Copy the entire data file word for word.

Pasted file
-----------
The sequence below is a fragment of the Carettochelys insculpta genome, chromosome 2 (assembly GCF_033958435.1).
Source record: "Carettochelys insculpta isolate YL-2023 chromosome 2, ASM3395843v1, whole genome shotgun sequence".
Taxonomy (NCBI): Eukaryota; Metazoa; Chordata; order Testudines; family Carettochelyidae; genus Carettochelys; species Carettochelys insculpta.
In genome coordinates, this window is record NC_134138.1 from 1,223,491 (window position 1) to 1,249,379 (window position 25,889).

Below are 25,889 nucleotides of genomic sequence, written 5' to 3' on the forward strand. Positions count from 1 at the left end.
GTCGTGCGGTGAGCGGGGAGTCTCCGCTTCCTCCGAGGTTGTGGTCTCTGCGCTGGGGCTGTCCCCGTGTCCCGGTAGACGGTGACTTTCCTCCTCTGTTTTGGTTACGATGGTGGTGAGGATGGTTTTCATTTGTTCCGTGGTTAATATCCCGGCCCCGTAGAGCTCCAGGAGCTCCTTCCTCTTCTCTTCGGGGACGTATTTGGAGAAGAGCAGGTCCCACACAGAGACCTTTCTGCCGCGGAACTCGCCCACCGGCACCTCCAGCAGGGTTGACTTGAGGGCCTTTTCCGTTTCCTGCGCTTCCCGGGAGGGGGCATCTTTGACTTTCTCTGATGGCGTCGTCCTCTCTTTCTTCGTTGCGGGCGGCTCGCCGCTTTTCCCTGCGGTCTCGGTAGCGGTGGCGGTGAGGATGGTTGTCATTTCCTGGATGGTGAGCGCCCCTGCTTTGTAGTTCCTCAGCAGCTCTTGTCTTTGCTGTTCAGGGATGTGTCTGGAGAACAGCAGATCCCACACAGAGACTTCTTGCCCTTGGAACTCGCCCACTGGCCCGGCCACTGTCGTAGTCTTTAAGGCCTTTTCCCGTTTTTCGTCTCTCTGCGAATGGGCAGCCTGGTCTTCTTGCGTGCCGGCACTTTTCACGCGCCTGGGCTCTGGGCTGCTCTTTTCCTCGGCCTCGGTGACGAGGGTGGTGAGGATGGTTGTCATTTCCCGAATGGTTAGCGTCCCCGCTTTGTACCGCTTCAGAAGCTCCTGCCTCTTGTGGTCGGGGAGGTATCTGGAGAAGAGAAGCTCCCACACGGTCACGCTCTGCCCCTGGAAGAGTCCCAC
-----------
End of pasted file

The sequence below is a fragment of the Carettochelys insculpta genome, chromosome 2 (assembly GCF_033958435.1).
Source record: "Carettochelys insculpta isolate YL-2023 chromosome 2, ASM3395843v1, whole genome shotgun sequence".
Taxonomy (NCBI): Eukaryota; Metazoa; Chordata; order Testudines; family Carettochelyidae; genus Carettochelys; species Carettochelys insculpta.
In genome coordinates, this window is record NC_134138.1 from 1,223,491 (window position 1) to 1,249,379 (window position 25,889).

Below are 25,889 nucleotides of genomic sequence, written 5' to 3' on the forward strand. Positions count from 1 at the left end.
GTCGTGCGGTGAGCGGGGAGTCTCCGCTTCCTCCGAGGTTGTGGTCTCTGCGCTGGGGCTGTCCCCGTGTCCCGGTAGACGGTGACTTTCCTCCTCTGTTTTGGTTACGATGGTGGTGAGGATGGTTTTCATTTGTTCCGTGGTTAATATCCCGGCCCCGTAGAGCTCCAGGAGCTCCTTCCTCTTCTCTTCGGGGACGTATTTGGAGAAGAGCAGGTCCCACACAGAGACCTTTCTGCCGCGGAACTCGCCCACCGGCACCTCCAGCAGGGTTGACTTGAGGGCCTTTTCCGTTTCCTGCGCTTCCCGGGAGGGGGCATCTTTGACTTTCTCTGATGGCGTCGTCCTCTCTTTCTTCGTTGCGGGCGGCTCGCCGCTTTTCCCTGCGGTCTCGGTAGCGGTGGCGGTGAGGATGGTTGTCATTTCCTGGATGGTGAGCGCCCCTGCTTTGTAGTTCCTCAGCAGCTCTTGTCTTTGCTGTTCAGGGATGTGTCTGGAGAACAGCAGATCCCACACAGAGACTTCTTGCCCTTGGAACTCGCCCACTGGCCCGGCCACTGTCGTAGTCTTTAAGGCCTTTTCCCGTTTTTCGTCTCTCTGCGAATGGGCAGCCTGGTCTTCTTGCGTGCCGGCACTTTTCACGCGCCTGGGCTCTGGGCTGCTCTTTTCCTCGGCCTCGGTGACGAGGGTGGTGAGGATGGTTGTCATTTCCCGAATGGTTAGCGTCCCCGCTTTGTACCGCTTCAGAAGCTCCTGCCTCTTGTGGTCGGGGAGGTATCTGGAGAAGAGAAGCTCCCACACGGTCACGCTCTGCCCCTGGAAGAGTCCCAC